And then we have to argue that, contrary to what established writers argue, exposure to anime has instead become an indelible part of Filipino identity. Jessica Zafra once humorously wrote that the main catalyst behind EDSA 1 was the Marcos Administration’s suspension of Voltes V from TVs. By now two generations of Filipino have grown up exposed to anime, from the children of the late eighties and early nineties growing up with GMA’s dub of Dragon Ball or much later ABS-CBN’s dub of Naruto, to the children of the second millennium who grew up watching Code Geass and Gurren Laggan online. I must say here that to deny anime’s influence on Filipino culture is being removed from reality, being stuck perhaps in the nostalgic past (as many nationalists are, particularly the precolonial past) or being too highbrow as to be idiosyncratic.
And there we touch on two things: that arguments against anime-influenced imaginations on nationalistic grounds are founded on arbitrary preconceptions of a fixed Filipino identity; and that such a dismissal of anime is counterproductive.
When an established writer decries young people “not being Filipino enough” because of being too influenced by anime, there seems to be an underlying assumption that there is a definite, fixed Filipino identity, and anything from other cultures is “impurity.” But by this logic we can argue that electricity, which certainly is no Filipino invention, is an impurity in Filipino culture, and therefore we should not use electricity. The idea of a fixed Filipino identity is a delusion: cultural identity is not and never will be fixed. There are constants of course, but a culture that does not change is a stagnant culture. And is the role of art (and in this case literature) not simply to reflect culture but to create it? We can argue that not only is Filipino otaku literature being authentic to contemporary Filipino realities, it even does something which hitherto entirely local literature has not done yet: take Japanese ideas to add to Filipino self reflection. Luis Katigbak’s “Subterrania,” a poignant story about Pinoy hikkikomori, demonstrates this best. And on that note we must also say that resistance to Japanese influence in Filipino culture is not only being hypocritical on the New Criticism-influenced (and therefore Americanized) Filipino writers’ parts, it is downright impossible: cultural influence is inevitable, any resistance to it is futile.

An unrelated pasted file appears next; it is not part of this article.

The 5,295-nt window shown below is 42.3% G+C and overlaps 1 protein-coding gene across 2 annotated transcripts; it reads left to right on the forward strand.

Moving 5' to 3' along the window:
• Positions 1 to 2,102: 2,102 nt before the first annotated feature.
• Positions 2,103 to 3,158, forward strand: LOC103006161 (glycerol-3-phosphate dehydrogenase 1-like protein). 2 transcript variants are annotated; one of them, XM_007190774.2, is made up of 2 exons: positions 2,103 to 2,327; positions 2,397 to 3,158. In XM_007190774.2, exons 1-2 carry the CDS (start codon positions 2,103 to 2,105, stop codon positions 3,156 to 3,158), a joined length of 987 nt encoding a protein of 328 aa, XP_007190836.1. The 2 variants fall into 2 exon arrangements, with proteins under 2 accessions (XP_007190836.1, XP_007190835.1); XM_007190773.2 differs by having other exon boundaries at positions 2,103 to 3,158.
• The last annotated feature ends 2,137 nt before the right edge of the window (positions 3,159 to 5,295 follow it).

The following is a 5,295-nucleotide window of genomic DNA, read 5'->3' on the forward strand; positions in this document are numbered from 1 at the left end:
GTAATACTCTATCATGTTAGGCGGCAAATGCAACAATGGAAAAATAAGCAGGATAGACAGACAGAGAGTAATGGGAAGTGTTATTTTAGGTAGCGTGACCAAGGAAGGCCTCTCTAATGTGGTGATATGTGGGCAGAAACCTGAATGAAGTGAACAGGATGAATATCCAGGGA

I must here say that this dismissal of young writers’ anime-influenced attempts at writing is becoming counterproductive. It is turning off many young people who want to try writing. In the long run, this will risk alienating a whole sector of our collective imagination from our literary output, rendering our already elitist literature even more removed from its people. Hito o norowaba ana futatsu, as the saying goes, and all this cursing is not doing anyone good.
Futatsu no Bunka Baransu: Pinoy Otaku enters literature
And writers who dismiss anime as formulaic obviously do not know much about anime. The anime-manga industry is one of the most competitive industries in the world, one that rewards originality above all else. Just watching the anime (or reading the original manga) Bakuman. by the wonder duo of Tsugumi Ohba and Takeshi Obata gives a glimpse into the importance of being able to breathe in fresh ideas into the scene.
And more informed anime fans will be quick to point out that anime is perhaps the most intertextual and even the most literary form of pop culture. Literary-wise, I once wrote about how anime is no stranger to literary adaptation. Additionally, I’ve also written before how many anime titles were made with such deep understanding of literary principles that they could readily be considered literature themselves: the powerful subtlety of Clannad, the megalomaniacal plot intricacy of Code Geass, the compelling rootedness of Fullmetal Alchemist, just to name some popular choices. But if anyone is in doubt as to the literary nature of anime, I would like to introduce them to the works of Nishio Ishin, or perhaps of Kunihiko Ikuhara.